Getting Started in Web Design
Since starting out in the web design industry 4 years ago, I have come across lots of things I wish I knew when I started out and I want to share these little titbits with those just starting out.
I was recently asked by a couple of people who are just starting out on how to get a job and how to get in work, as times are tough at this moment in time and a lot of companies just don’t want to take a chance on new talent due to the need for them to hit the ground running in the job.
Below I’m just going to go through a list of things I think any new designer should do to get them ahead of the game.
This is a must nowadays, it’s a great place to point possible employers to and it showcases your work to the best of your abilities as you have no client restraints on your design.
On your portfolio I can’t stress enough though that you don’t just show your work, pick your best work and showcase it. There is no point in showing 15 portfolio items if 11-12 of them don’t look that great in the end, pick your best work and show it off. Having a portfolio with 3-4-5 great designs will go a lot further than a portfolio with 15 items and only 3-4-5 good items within it.
This has always been a topic of discussion within the design industry as to whether web designers should know front-end code, but for me it’s a must. These 2 languages for the most part aren’t difficult to learn and there are plenty of tutorials out there for you to learn from.
My reasons for saying you should know this stuff is that it will help you improve your understanding of design, some stuff simply can’t be coded into a website as well as giving you an understanding of the layout of a website.
An extra thing for this is that will help you stand out from other designers and in today’s market a lot of small design firms, might not have the scope to hire 2 people when they can hire 1 to do the job, you could be that one.
Learn a CMS System
This isn’t necessarily a must for you, but again it will help you in the job market.
I didn’t know any CMS stuff when I started my first job back at BT, but within a couple of weeks I was churning out fully working websites on the Joomla CMS, that allowed all the clients to maintain and update their own content.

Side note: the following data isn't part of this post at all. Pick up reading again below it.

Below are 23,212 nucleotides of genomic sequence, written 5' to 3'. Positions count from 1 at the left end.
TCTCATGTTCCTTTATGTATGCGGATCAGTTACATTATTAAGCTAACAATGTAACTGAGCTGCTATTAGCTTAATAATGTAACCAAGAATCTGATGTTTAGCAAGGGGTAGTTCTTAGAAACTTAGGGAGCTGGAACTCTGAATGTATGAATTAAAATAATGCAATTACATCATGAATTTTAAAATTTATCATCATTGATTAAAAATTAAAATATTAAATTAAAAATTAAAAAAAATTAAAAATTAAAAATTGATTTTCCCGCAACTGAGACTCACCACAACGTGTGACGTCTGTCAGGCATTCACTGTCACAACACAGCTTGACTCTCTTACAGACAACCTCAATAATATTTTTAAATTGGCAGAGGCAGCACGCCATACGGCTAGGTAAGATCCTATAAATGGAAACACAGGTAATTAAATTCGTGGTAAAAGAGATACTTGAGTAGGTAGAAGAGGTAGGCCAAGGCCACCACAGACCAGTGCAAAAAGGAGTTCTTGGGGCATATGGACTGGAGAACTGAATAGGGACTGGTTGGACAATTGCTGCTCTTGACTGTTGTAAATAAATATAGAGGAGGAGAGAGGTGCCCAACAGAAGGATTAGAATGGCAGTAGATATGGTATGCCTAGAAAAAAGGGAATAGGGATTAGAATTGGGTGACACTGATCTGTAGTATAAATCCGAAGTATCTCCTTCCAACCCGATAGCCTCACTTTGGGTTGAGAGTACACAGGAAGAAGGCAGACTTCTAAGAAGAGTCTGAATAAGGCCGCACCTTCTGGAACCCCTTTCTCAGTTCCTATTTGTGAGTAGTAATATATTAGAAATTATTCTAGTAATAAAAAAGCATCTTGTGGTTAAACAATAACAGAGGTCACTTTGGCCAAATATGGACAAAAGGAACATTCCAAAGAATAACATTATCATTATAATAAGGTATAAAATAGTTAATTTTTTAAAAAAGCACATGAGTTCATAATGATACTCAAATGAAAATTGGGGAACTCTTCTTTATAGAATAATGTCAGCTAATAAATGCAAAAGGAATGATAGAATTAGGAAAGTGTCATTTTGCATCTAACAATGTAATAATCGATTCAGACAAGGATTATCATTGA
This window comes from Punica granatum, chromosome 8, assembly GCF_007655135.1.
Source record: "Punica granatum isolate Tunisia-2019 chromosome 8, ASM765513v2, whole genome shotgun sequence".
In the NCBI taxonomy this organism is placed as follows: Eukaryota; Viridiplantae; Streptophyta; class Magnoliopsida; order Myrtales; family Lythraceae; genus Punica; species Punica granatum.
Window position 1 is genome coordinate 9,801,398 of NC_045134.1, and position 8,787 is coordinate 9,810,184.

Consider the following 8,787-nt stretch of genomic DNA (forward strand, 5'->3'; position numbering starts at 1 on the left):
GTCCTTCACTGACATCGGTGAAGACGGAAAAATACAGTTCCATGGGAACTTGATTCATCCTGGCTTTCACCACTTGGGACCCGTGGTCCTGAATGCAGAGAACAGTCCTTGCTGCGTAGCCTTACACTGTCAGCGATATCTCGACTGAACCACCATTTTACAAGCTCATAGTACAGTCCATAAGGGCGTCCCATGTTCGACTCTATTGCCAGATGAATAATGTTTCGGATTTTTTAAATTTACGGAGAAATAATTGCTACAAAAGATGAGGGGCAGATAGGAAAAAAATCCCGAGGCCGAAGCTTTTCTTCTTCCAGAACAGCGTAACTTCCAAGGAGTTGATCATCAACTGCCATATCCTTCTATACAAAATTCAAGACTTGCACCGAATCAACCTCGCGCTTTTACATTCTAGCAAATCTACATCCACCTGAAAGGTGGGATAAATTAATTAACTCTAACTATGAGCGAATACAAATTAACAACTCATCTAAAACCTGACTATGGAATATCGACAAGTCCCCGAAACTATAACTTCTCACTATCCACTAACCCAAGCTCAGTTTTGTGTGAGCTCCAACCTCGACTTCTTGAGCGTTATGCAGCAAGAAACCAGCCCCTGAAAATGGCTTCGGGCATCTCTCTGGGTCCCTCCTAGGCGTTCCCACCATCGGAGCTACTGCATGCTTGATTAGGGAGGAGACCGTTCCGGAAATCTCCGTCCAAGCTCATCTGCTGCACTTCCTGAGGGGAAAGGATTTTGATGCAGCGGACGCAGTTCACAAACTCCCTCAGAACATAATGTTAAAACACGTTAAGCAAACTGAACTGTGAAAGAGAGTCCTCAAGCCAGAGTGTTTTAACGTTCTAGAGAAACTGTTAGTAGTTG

There are a few CMS systems out there to use, too many for you to consider trying to learn them all, but they do all work in a similar way, so if you pick one up you can transfer than knowledge and pick up another fairly quickly.
I now have experience of 4 content management systems, one I won’t even mention as it was a horrendous piece of kit, but the others are WordPress, Joomla and Umbraco. For those starting out I would recommend WordPress simply because the knowledge base out there is far superior to any other CMS and you should be able to fix any issue you have with just a quick Google. But other suggestions would be Joomla and Drupal.
One thing you will notice is that there will be people who knock each and every CMS but don’t let that phase you, use the system that suits your needs and you find the best to use, everyone has their own preference.
This ties in a little with your portfolio, getting work to display on the portfolio can be something that is hard to come by, having started out with freelance work recently I can testify to that fact.
My suggestion is get in touch with some local companies, charities etc, give them discounted rates or in some cases do the websites for free, just to boost your portfolio. My one word of caution on this is that if you’re doing a website for free, don’t let them have the world, give them the basics, you don’t want to take on a free project and then spend a huge amount of your free time doing work for nothing, do simple 4-5 page brochure websites, that will hone your skills and benefit both parties.
Also, don’t be put off by rejection, the worst people can say is no to you, but always stick to your guns on pricing, when I first started out I priced a small 4 pages website to my dentist for £150 and he tried to get me down in price, looking at it now, he was getting a hell of a deal at £150 without me reducing it more.
Get yourself on Twitter, I have found this to be invaluable in recent times, you will find the design community are some of the most helpful people around.
It’s also great for networking, I can count maybe 30-50 designers who are great to talk to online, be it random chat or design work and on top of that I have been offered work from several of them over time too.
I hope I haven’t rabbled on too much, but I wanted to put across some advice to new people joining the industry that I wish I had when I started out. I learned more in 3 months at my first job than I did in 3 years in higher education and I do worry that the skills they are teaching at University and Colleges are not really what’s needed for those starting out.